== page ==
Torontonians and those with their sights set on migrating to the Big Smoke may already have an inkling this this is a big city, but now it’s official on a whole new scale. The Toronto population is the fastest-growing in all of North America, according to a new study released by Ryerson University’s Centre for Urban Research and Land Development.
The City of Toronto’s population grew by more than 77,435 people between July 2017 and July 2018, according to Ryerson University researchers Frank Clayton and Hong Yun (Eva) Shi. The next-fastest growing city was Phoenix, Arizona, trailing Toronto at a distant but still impressive 25,288 new residents.
From a metropolitan perspective, the entire Greater Toronto Area grew by 125, 298 people during this period, second only to the Dallas-Fort Worth-Arlington area in Texas, which grew by 131,767 people.
The region’s growth speaks to the Greater Toronto Area’s high level of liveability. The RE/MAX 2019 Liveability Report revealed that areas within the GTA make up some of Canada’s “move livable” regions, including Brampton, which scored highest overall, as well as Mississauga and Toronto.
Population growth is an important factor when it comes to liveability, often an indicator of a bright future. Meanwhile, a falling population can be the sign of negative conditions such as low employment opportunities, vacant or neglected housing, and a city in decline.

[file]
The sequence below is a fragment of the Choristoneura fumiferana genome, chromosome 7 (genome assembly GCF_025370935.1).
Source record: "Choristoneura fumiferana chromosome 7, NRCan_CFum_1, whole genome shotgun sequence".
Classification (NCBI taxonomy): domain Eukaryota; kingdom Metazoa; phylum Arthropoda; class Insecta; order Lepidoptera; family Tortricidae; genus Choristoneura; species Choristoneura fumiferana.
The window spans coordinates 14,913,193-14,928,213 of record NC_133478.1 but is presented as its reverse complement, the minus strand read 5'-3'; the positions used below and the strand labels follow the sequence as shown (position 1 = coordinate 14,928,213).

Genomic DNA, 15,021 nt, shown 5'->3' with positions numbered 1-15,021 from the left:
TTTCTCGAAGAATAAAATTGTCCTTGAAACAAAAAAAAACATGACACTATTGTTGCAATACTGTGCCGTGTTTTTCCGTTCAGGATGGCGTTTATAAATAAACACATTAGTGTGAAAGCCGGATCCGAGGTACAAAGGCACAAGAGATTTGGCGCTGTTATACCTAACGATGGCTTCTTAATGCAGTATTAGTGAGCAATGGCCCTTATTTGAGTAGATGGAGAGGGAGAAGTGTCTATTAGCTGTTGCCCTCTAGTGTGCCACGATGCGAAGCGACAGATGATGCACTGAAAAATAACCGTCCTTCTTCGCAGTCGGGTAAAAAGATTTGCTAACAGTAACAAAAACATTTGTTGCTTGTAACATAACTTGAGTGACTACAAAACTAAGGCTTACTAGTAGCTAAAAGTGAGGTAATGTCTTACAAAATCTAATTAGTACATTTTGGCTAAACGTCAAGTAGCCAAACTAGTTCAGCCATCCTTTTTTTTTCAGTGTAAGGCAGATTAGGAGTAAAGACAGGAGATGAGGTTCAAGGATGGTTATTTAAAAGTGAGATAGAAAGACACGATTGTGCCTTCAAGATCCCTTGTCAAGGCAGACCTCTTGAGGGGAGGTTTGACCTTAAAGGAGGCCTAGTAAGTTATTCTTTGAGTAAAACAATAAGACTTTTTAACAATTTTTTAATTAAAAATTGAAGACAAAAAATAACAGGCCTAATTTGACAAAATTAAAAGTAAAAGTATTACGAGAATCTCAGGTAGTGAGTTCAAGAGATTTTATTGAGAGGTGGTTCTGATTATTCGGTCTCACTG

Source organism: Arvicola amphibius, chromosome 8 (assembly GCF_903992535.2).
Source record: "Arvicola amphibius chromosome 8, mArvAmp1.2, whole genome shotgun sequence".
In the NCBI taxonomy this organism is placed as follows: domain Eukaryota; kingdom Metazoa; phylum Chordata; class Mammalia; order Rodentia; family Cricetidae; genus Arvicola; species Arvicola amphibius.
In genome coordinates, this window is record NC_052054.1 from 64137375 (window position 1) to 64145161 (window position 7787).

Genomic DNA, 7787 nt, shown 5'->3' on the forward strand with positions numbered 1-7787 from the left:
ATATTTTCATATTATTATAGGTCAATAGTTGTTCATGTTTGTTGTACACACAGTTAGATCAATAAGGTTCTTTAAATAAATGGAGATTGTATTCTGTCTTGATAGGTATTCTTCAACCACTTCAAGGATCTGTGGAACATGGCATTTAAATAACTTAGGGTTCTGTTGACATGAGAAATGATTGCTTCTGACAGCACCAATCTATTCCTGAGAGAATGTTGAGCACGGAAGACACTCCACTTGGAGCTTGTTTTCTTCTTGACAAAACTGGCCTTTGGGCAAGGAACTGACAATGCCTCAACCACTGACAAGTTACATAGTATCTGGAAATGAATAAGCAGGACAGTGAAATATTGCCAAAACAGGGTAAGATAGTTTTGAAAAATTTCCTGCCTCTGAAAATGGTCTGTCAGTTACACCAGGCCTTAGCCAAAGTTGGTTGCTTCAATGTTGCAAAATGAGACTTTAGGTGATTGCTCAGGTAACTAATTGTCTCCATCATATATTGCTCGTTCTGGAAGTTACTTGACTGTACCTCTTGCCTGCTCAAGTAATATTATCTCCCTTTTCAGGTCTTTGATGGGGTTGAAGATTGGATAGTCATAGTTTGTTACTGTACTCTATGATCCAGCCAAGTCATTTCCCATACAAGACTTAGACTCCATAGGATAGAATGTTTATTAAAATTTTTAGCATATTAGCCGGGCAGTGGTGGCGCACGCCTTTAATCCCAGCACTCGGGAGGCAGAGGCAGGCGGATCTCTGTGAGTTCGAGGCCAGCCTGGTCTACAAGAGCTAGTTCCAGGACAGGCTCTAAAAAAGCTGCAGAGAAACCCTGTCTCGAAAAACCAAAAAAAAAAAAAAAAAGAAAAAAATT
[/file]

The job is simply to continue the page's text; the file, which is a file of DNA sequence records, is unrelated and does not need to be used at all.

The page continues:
A panel of RE/MAX brokers were surveyed and evaluated 15 of Canada’s major real estate markets, in terms of 11 different liveability criteria. RE/MAX ranked each city for factors including: availability of employment; access to public transit; access to parks and green space; access to big and small retail stores; economic development; population growth; access to top-rated schools; housing supply; housing affordability; access to healthcare facilities; and easy access to pike lanes and walking paths.
Toronto scored highly for access to healthcare and retail, and not surprisingly, the city received top marks for population growth, which is further solidified by Ryerson’s study. On the flip-side, Toronto left something to be desired when it came to housing affordability and housing supply – factors that are directly impacted by a rapidly growing population.
Toronto’s top-rated neighbourhoods include downtown core (south of Bloor Street), which reigns supreme for proximity to public transit and the walkability factor. When it comes to parks and green spaces, North Riverdale and Leaside are in high demand within Toronto’s Midtown area. For walkability, Davisville, Yonge and Eglinton and Leslieville top the list. When it comes to housing affordability, the western region of Scarborough ranked highest.
To find out how other Canadian cities and neighbourhoods ranked, read the RE/MAX 2019 Liveability Report HERE.